Ever since we hacked together our first rough proof-of-concept of an app estimating the ratio of men’s vs women’s voices in meetings (waaay back in 2016) we’ve been unable to let the concept go. In January, when Google announced they’d chosen Keras as the first official high-level library to be added to TensorFlow core, we were so inspired we decided we had to give it a shot. What could possibly go wrong, right?
Looking for data
All successful machine learning projects follow this basic formula:
Everyone knows this. Thus, the first problem in our machine learning endeavor was data. Training a model takes data, and lots of it.
Like any sane person looking for something, we went ahead and binged it. Nah, I’m joking of course. We googled it. I’m sure we would’ve gotten the same result with Bing though. Eventually. Anyways, up turns an article about classifying the gender of people by voice. Using a variety of ML techniques they found a model with a 99% accuracy on their data. What’s more, their model was very simple and boiled down to this decision tree:
Is there a lib for that?
Onto the next part of the famous machine learning auto-success formula: testing. We had to implement the model in Swift on iOS to verify that it worked. The algorithm itself is stupid simple, but extracting features from audio in Swift proved a different matter. There is, as far as we can tell, no near-omnipotent audio analysis lib for Swift—like seewave for R—that we could use to extract f0 and IQR from audio in real time. After much googling and some hair-pulling, we found the pitch detection lib Beethoven which looked like it might suit our purpose. We cloned it, ripped out the parts we didn’t need and added the missing stuff that we did. I ♡ the MIT license.
With a spring in our step and a smile on our face we started implementing the model using the modified Beethoven library. We were hoping to achieve an accuracy of at least 85-90% on our own test data. Naturally, that didn’t happen. We had to go back to the drawing board.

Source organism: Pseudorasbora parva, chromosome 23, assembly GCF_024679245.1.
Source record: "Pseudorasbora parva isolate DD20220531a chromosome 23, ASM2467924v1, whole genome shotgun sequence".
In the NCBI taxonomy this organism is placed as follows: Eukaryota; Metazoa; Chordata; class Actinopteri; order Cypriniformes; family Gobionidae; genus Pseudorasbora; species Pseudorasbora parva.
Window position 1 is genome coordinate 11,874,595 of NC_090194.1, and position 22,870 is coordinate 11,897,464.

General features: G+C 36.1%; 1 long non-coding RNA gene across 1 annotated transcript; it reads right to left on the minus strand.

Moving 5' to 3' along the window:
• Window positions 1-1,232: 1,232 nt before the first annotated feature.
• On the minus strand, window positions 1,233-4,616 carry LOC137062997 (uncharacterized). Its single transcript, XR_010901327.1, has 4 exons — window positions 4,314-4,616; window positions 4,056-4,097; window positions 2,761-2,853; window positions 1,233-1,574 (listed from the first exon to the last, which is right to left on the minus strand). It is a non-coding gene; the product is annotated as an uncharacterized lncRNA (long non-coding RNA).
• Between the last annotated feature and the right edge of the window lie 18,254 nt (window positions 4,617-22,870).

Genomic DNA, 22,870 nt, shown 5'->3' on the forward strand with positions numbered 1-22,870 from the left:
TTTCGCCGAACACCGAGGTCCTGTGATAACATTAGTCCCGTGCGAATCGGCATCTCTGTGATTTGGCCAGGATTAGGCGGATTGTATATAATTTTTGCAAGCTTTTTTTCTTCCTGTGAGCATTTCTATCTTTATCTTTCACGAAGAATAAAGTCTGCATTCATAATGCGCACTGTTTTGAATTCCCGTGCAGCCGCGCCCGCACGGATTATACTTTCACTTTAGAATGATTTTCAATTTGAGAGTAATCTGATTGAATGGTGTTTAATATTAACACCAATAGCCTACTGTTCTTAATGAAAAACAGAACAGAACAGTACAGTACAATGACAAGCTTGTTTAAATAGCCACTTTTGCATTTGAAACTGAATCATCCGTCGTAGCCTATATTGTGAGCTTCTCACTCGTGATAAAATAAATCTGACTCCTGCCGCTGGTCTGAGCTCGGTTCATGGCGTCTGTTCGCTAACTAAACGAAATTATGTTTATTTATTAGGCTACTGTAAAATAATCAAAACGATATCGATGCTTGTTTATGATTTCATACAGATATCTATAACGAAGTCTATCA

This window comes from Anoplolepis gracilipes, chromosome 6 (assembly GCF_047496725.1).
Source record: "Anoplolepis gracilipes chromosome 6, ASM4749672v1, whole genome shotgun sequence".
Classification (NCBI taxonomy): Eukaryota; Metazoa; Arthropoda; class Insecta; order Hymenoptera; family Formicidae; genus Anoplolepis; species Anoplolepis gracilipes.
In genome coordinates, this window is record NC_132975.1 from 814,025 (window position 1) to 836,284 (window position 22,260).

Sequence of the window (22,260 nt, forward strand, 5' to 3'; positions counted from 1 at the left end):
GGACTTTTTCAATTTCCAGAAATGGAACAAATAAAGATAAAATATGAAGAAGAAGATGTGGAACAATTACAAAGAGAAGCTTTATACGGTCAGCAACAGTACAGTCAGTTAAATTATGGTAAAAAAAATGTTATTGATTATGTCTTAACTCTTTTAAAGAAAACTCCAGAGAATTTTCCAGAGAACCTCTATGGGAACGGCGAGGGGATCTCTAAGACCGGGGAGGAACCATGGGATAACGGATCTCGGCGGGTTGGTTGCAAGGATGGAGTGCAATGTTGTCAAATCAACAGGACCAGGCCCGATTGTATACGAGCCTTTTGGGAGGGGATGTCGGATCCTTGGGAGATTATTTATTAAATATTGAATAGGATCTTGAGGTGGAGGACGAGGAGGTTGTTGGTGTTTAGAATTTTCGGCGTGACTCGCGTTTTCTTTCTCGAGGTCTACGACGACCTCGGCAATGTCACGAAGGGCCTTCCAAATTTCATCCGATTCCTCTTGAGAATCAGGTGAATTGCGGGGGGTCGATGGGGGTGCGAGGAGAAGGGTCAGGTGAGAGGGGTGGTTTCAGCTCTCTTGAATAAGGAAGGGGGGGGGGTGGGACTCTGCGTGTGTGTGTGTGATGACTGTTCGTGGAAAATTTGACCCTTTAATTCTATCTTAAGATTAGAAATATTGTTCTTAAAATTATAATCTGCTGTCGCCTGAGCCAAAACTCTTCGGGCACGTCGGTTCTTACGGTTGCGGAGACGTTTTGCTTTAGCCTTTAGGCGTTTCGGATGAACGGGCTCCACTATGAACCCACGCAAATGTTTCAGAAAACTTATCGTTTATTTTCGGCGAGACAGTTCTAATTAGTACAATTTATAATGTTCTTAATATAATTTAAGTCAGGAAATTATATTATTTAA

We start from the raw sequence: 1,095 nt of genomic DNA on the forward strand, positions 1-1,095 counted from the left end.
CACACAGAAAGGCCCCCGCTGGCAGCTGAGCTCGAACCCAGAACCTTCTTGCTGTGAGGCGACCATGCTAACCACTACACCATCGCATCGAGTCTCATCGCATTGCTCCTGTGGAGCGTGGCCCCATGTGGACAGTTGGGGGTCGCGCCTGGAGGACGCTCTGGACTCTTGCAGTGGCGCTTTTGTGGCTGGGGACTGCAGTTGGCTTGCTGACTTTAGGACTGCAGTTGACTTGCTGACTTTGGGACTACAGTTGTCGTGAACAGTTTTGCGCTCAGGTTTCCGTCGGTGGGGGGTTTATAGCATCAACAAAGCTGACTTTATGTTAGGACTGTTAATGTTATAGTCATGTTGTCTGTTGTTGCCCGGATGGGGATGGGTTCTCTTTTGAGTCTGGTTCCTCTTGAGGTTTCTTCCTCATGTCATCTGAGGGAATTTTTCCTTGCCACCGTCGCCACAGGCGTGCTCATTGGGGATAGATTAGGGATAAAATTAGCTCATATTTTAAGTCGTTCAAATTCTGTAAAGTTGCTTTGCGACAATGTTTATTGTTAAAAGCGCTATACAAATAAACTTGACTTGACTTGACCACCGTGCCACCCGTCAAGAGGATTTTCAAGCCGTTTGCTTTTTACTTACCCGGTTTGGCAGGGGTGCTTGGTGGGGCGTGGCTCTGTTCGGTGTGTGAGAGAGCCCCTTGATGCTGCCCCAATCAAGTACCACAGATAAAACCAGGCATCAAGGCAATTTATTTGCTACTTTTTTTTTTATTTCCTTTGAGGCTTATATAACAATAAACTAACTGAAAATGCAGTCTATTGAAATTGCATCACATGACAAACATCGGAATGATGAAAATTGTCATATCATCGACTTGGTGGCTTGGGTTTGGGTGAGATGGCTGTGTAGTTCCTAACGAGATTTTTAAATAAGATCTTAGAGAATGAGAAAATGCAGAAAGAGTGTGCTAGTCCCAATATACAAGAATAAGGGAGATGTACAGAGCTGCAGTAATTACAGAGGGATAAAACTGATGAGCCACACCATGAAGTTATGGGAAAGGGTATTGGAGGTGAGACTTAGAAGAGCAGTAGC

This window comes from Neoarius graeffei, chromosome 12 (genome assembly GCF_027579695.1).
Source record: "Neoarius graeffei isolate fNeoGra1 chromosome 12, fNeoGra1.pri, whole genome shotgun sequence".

A few mostly sleepless nights followed. Finally, by adjusting the thresholds in the original model and performing various black magicks, we felt confident enough to proceed with building the actual app.
Someone messed with the iPhone mic
Once at the “works on my device”-stage, we started testing on different devices and with more voices. To our dismay, we found that something had changed in the recording system between the iPhone 6 and later models.
It seems iPhone 6, as part of the built-in noise reduction, has a low shelf filter that cannot be disabled that newer devices such as 6S, SE and 7 lack. Several sources claimed this filter could be turned off by setting the
AVAudioSession mode to
AVAudioSessionModeMeasurement. We found this to be false.
In addition to this filter, the mic of these newer phones are more sensitive and record at a higher level than older ones. These two factors working together were bad news for both our fundamental frequency extraction algorithm and our interquartile range calculator. The results were bad. Very bad.
The only solution seemed to be the good old device detection trick we’ve used a bazillion times when building websites, knowing all along it’s a bad idea. And presumably because it’s a bad idea, Apple has made it as difficult as possible to find out the device model in any more detail than “iPhone”. Thanks, Apple. Luckily, we had code lying around for this precise case in an old project. Using it, we were able to detect the device model and adjust the input level threshold and apply our own low shelf filter on newer devices to make them behave.
We promise we’re not recording your top secret meetings
The reason we couldn’t avoid this whole mess and just release our old version of the app to the public is that the gender classification was done server-side in a fairly inefficient manner. The server could barely handle one connected device at a time. I don’t even want to think about what would happen if more than ten people tried to use the app at the same time.
For this concept to work at scale, the classification has to be done directly on the device. That means we do not have to send any audio data whatsoever from the device. And we don’t. Cross my heart. What we do send are minimal statistics for each recorded session to be able to deliver some sort of analytics platform in the future. Plus they’re fun to look at on the web site.
What happens next?
This app is not perfect. I’ll be the first to acknowledge that. There are still features to add, issues to fix and problems to solve.
First, the algorithm makes mistakes even under optimal conditions, and the more noise there is the worse it gets. This cocktail party problem is well known and while some people may soon solve it, we are not those people.
Second, since we can only look at the physical characteristics of a voice we cannot possibly know whether the person to whom it belongs identifies with their biological gender or not. This is unfortunate, because the last thing we want is for people to feel excluded and marginalized.
And finally, a mere app cannot solve the problem of gender inequality. But maybe, just maybe, it can help.